Microsoft Agrees To End Brazen Windows 10 Forced Upgrades That Incited Class Action Suit
Operating under the premise that it is better to beg for forgiveness than to ask for permission, Microsoft for a long time bullied Windows 7 and Windows 8/8.1 users into upgrading to Windows 10 through the use the nag screens and other means. Microsoft was even so brazen as to download Windows 10 upgrade files on PCs without the owner's permission, which led to a class action lawsuit. The good news is Microsoft has agreed to stop doing that.
Microsoft's response is to a cease-and-desist complaint filed by Munich's Baden-Würtenberg consumer rights center (Verbraucherschutz). After having lost in Munich courts on two previous occasions, it then submitted a vow before the third (and presumably final found) to stop forcibly downloading Windows 10 upgrade files onto customers' PCs without obtaining their consent.
Microsoft delivered pop-ups that made it seem as though users had no choice but to upgrade to Windows 10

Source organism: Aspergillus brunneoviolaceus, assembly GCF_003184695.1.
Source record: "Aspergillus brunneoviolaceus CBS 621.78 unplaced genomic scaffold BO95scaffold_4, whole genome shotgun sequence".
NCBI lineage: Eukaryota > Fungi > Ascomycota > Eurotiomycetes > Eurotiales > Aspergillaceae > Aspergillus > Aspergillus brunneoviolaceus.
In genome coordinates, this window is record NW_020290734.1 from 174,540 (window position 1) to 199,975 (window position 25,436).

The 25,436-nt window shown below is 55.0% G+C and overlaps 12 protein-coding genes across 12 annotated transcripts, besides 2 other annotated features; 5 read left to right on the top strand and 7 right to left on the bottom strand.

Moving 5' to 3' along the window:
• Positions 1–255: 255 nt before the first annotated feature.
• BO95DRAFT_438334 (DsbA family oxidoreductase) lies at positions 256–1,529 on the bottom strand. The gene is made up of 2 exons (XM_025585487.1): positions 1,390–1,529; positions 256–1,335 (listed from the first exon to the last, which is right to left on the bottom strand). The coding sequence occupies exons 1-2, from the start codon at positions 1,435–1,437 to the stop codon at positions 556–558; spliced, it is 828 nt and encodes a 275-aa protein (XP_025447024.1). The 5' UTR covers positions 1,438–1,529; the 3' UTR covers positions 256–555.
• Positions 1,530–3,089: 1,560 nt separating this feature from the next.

The practice of downloading upgrade files without first getting permission was one that did not sit well with consumers. Many felt it could not possibly be legal to sneakily grab 6GB-8GB worth of files from the internet and dump them on a user's hard drive. It turns out it was not legal, at least in Munich, where Microsoft was taken to task over its aggressive upgrade behavior.
Whether or not there will be any further repercussions remains to be seen. Even if there are, Microsoft may feel as though its approach was worth it in the end. According to Net Market Share, Windows 10 is installed more than a quarter of all PCs (27.63 percent), making it the second most popular OS behind Windows 7 (48.91 percent). And back in May of this year, Microsoft announced that Windows 10 installs had topped 500 million devices en route to its goal of reaching 1 billion devices by the summer of next year.
Windows 10 is intended to be the last monolithic version of Windows ever. Going forward, Microsoft plans to dole out two major updates per year. For 2017, those include the Creators Update (already available) and the Fall Creators Update (due out later this year). As such, it was willing to offer free upgrades to Windows 10 for the first year, as the bigger play is to charge for related services such as Office 365 and OneDrive.